Cultural Shift is Needed to Revolutionize Prior Authorization

Updated on July 29, 2023
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Prior authorization processes are commonly accepted as the most significant factor in healthcare costs and inefficiencies, and with over one million physicians, 200,000 physician practices, 7,000 hospitals, and 900 health insurers in the US, and healthcare representing almost 18% of gross domestic product, they have a massive impact. It’s no secret that change is needed, but until a collective effort for true seamless IT integration is made across the entire healthcare ecosystem, the true promise and intent of prior authorization cannot be realized. 

The challenges in prior authorization stem from a “perfect storm” consisting of a lack of technological integration across provider and payer systems and widening gaps in communication including a lack of acknowledgments, confirmation, or closed-loop communication. Thus, the current process may go something like this: 

The provider knows that requesting prior authorization is required but faces hurdles translating requests for required documentation from payer medical policies à The provider transmits the prior authorization request by fax, phone, or paper with the hope that supporting documentation is sufficient à The payer receives the request and determines that supporting documentation is incomplete à The payer is missing a reliable point of contact at the requesting provider to solicit additional information, delaying the necessary next steps.

The bottom line is, while technology is an important part of the solution and continues to improve, it must be accompanied by workflow changes, including improved communication methods and standardized processes to direct the documentation requirements to support prior authorizations. 

Providers and payers have long realized the inadequacies of prior authorization processes and acknowledge their impact on patient care. Both have assigned more resources to address these shortcomings. Approximately 35% of provider practices assign people to work exclusively on prior authorizations (AMA Prior Auth Survey 2022). Nonetheless, disruptions in patient care have been associated with prior authorizations, for example, those required for medications used in mental and behavioral health services. Delays of about four days due to prior authorization inefficiencies have been noted for rheumatology patients prescribed infusible medications. Such delays and disruptions in patient care have also been attributed to care abandonment of care, which leads to poor outcomes and increased costs for all parties.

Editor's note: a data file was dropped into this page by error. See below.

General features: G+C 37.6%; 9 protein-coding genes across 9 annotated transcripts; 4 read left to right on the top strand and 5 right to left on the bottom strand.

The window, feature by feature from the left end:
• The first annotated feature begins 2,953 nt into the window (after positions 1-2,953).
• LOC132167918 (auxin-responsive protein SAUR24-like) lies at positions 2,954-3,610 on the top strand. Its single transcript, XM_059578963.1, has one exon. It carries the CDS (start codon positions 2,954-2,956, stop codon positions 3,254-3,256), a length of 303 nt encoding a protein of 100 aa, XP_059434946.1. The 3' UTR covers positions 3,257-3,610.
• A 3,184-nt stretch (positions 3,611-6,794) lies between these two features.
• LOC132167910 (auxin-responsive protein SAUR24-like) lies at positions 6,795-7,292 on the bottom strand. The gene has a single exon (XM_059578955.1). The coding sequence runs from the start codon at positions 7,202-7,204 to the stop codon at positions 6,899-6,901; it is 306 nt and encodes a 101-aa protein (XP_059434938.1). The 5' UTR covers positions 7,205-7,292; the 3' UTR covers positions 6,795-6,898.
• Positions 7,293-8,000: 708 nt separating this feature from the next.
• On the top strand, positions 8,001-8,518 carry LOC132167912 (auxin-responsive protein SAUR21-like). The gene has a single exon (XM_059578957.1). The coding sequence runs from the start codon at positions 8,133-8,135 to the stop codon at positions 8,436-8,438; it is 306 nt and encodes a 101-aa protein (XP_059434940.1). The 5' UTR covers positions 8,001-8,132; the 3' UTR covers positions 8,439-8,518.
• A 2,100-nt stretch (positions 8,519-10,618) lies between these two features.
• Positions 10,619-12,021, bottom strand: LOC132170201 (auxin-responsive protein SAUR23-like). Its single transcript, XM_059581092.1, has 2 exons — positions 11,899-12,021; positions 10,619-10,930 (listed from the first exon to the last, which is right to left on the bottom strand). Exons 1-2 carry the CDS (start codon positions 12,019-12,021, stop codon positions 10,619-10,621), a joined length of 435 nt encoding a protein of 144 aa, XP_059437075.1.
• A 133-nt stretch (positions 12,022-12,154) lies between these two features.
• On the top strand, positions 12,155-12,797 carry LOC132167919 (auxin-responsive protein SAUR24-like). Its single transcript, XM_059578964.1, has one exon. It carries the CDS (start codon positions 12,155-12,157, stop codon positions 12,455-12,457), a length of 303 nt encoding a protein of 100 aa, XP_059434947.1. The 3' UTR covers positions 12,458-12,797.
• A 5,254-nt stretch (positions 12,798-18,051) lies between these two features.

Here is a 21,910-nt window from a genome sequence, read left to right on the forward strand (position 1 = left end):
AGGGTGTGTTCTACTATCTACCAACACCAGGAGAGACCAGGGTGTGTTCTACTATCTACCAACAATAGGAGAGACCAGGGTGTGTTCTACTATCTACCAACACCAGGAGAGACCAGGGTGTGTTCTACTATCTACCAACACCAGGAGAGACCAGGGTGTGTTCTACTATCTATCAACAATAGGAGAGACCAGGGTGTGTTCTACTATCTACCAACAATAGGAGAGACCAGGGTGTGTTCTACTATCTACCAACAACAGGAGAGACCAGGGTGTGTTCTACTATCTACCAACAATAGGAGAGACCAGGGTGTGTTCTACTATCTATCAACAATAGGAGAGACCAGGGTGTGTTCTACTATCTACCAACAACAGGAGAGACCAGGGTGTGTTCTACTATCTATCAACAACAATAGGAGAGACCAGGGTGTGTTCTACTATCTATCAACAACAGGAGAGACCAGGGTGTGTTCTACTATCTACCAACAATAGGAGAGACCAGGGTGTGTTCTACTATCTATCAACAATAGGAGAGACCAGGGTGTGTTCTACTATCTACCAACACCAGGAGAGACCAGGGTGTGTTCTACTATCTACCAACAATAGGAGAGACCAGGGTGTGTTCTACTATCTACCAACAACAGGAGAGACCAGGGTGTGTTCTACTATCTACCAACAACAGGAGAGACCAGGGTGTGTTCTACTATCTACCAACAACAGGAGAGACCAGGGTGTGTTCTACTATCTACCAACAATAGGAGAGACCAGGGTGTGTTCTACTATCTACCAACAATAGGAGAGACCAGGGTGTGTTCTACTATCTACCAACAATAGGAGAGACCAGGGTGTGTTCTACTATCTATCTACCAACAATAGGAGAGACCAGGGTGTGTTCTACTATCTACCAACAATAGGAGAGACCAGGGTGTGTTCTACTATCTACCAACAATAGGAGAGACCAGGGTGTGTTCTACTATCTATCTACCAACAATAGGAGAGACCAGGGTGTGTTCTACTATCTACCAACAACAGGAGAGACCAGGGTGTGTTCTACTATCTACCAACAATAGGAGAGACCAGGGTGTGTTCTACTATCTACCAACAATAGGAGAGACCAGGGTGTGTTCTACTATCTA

One positive use case of prior authorization is its aim to ensure appropriate, alternative care pathways and treatment plans when first-line drugs or therapies have no effect and next lines of treatment must be explored, as in step therapy or oncology. Determining next lines of treatment can be challenging, and the collective effort to identify the best course of action takes time and may introduce delays or increase costs. Prior authorization aims to identify the best quality care through medical peer review while trying to contain costs and minimize delays. Other examples of the positive impact of prior authorization include:

  • Appropriate use of medications in antibiotic stewardship or opioid management
  • Patient safety associated with drug interactions 
  • Identifying appropriate medical devices correlated to patient conditions
  • Cost reductions using alternative transport modes (often drawing on social determinants of health data) in place of higher-cost emergency ambulance transport